Under the Hood: Creating Multi-User Activities with Firebase

In educational technology research, we increasingly see the value of connecting users to collaborate on a difficult problem or to compete against each other in a game. Our Teaching Teamwork project, funded by the Advanced Technological Education program at the National Science Foundation, is investigating the use of online collaborative activities for evaluating the contribution of individual team members as they work together to solve simulated real-world electronics problems on separate computers linked by the Internet.

Since we already had an existing standalone online circuit simulator from a previous project, our goal was to add real-time collaboration capabilities to connect users’ breadboards as part of a team activity. We looked for the fastest, easiest way to connect users together and found the perfect tool in Firebase, a realtime, NoSQL cloud database. Firebase stores data as JSON documents, which can be jointly edited by multiple users. With just a few lines of JavaScript, our browser-based activities connect to the database and create or modify data.

Now we can represent the entire state of the shared application as a single shared document. As each user’s version of the application modifies parts of the JSON, the whole document is updated in real time for each user’s screen, much like several people editing a Google Doc.

Teaching Teamwork players must each modify their own part of a larger shared circuit in order to generate the correct output. Because one user’s actions on his or her breadboard affect another part of the circuit for a teammate, team members must communicate to share goals and strategies. By simply placing the entire circuit state in the shared JSON file, and allowing users to modify only their own portions, each user’s representation of the complete circuit gets updated any time one of their collaborators changes a component or interacts with his or her breadboard (by changing a resistor or lifting a lead to break the circuit, for example).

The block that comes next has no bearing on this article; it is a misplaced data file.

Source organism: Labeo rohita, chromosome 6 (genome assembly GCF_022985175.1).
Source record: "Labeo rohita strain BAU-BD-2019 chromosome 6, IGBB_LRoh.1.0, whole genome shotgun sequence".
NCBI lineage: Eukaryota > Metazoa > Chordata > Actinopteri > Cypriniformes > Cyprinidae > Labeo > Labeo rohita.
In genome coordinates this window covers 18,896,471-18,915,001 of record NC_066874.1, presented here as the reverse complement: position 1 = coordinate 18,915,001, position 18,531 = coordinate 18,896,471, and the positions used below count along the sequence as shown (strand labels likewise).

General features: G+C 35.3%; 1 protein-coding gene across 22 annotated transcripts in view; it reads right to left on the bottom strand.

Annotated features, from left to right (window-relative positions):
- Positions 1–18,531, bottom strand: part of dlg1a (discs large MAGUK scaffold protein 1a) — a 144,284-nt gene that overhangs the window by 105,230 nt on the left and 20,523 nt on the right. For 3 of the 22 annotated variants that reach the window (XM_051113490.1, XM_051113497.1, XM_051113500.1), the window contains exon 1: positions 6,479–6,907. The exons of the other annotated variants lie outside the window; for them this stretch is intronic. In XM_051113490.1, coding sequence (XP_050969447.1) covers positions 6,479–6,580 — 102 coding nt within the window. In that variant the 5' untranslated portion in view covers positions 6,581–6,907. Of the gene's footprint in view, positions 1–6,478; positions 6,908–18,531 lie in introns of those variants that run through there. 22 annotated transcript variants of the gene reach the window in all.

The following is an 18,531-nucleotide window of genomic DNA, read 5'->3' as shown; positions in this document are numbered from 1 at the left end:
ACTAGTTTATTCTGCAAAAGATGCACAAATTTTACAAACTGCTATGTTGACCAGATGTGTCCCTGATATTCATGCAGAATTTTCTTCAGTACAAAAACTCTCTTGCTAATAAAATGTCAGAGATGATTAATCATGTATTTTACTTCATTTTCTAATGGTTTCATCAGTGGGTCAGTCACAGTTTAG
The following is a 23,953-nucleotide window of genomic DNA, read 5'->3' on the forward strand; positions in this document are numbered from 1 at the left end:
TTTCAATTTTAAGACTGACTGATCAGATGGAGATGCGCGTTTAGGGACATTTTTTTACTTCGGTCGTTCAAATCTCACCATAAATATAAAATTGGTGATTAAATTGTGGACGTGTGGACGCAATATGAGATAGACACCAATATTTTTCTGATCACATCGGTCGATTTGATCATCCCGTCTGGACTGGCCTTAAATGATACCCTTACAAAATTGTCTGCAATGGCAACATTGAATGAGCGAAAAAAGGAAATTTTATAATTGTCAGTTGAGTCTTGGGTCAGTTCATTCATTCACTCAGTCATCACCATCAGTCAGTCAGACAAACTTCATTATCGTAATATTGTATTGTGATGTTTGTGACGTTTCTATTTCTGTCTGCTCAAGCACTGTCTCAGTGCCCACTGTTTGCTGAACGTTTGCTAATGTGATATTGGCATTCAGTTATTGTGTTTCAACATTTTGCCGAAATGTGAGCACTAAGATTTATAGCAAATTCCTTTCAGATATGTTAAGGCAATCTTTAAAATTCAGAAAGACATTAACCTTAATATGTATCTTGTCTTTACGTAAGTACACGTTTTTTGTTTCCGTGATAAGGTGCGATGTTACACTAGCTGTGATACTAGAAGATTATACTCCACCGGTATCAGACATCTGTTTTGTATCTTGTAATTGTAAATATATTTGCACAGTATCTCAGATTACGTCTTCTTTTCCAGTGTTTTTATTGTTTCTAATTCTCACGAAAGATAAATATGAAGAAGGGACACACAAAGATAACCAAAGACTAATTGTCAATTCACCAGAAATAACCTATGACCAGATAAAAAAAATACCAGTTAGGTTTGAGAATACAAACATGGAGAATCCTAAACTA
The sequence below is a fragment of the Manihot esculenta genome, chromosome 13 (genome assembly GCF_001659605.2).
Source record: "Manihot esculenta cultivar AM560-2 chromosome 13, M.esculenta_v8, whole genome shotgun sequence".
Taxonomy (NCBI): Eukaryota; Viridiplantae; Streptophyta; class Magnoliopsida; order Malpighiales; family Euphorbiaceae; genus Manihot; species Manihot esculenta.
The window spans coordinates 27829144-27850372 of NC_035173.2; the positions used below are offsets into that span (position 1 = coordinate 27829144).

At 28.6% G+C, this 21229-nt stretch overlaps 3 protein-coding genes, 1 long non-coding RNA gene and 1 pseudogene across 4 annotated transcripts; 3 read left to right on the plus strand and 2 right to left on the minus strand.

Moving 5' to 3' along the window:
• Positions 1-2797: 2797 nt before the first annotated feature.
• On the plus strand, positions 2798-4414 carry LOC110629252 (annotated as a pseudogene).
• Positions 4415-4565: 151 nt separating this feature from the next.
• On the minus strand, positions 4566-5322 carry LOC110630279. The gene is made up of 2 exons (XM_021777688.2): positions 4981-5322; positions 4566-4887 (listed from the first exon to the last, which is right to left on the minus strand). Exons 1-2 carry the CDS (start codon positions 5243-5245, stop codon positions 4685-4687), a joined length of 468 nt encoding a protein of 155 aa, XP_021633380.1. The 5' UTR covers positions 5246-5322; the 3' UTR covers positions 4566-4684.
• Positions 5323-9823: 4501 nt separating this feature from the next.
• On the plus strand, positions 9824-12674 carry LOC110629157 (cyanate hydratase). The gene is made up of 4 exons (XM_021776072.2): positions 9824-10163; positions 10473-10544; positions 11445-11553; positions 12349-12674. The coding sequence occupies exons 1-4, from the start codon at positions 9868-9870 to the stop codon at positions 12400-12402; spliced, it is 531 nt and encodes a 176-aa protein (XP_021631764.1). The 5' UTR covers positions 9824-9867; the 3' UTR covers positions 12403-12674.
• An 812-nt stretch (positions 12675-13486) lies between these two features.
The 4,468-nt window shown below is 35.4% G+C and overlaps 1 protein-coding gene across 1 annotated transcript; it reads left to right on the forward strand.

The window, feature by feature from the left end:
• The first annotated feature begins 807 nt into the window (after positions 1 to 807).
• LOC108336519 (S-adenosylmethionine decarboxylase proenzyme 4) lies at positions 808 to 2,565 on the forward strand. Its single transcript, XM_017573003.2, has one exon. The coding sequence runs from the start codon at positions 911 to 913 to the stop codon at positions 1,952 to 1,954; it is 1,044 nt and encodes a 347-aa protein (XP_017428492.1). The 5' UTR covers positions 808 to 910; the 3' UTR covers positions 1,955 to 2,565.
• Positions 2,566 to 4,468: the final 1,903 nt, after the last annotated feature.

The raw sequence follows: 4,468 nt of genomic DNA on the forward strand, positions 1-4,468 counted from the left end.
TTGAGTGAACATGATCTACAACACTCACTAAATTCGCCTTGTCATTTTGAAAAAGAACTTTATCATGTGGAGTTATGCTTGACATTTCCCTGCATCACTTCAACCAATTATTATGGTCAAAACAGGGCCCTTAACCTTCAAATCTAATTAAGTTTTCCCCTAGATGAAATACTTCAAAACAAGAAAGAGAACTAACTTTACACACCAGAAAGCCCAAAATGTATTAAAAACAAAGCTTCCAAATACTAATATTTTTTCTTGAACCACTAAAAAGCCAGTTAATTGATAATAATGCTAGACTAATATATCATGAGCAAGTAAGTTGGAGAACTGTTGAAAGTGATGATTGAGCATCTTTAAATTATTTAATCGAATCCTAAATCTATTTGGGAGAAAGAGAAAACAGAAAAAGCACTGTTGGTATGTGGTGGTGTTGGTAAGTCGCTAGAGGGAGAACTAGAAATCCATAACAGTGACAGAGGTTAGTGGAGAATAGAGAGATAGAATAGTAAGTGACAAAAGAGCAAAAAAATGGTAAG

Take a look at the code. We have a (trivial!) circuit with two resistors, which we represent in JSON. Each user can only modify the value of their own resistor, but each time their partner makes a change, their own representation of the circuit is updated. Both users’ applications agree on the new state of the circuit, and any calculations made, such as voltmeter readings, are updated in real time.

Circuit JSON, shared on Firebase
  "battery": {
    "voltage": 9,
    "connections": "1, 2"
  "resistor-a": {
    "resistance": 100,
    "connections": "2, 3"
  "resistor-b": {
    "resistance": 100,
    "connections": "3, 1"
In our JavaScript app
var firebaseRef = new Firebase("YOUR-APP-URL"), 
  myResistor: "resistor-a";

// this is called once to 
// initialize the circuit, and
// again any time a change is made.
  function(circuitState) {

// call this any time the user 
// updates their own resistor,
// to update the shared circuit
function updateResistor(newValue) {
    "resistance": newValue

The ease with which we can set up multi-user interactions has let us add this quickly in places where we might not have chosen to invest time building server applications. For example, we created a shared High Score Board in one day for our Genigames project in which users breed dragons to learn about inheritance patterns and developed a multi-user electrical grid management game for our Learning Everywhere initiative. Even in projects that eventually move to their own custom server-side applications, being able to create multi-user apps in a matter of hours allows us to iterate rapidly on new ideas to foster collaboration in student learning.

Sam Fentress (sfentress@concord.org) is a software engineer.

This material is based upon work supported by the National Science Foundation under grant DUE-1400545. Any opinions, findings, and conclusions or recommendations expressed in this material are those of the author(s) and do not necessarily reflect the views of the National Science Foundation.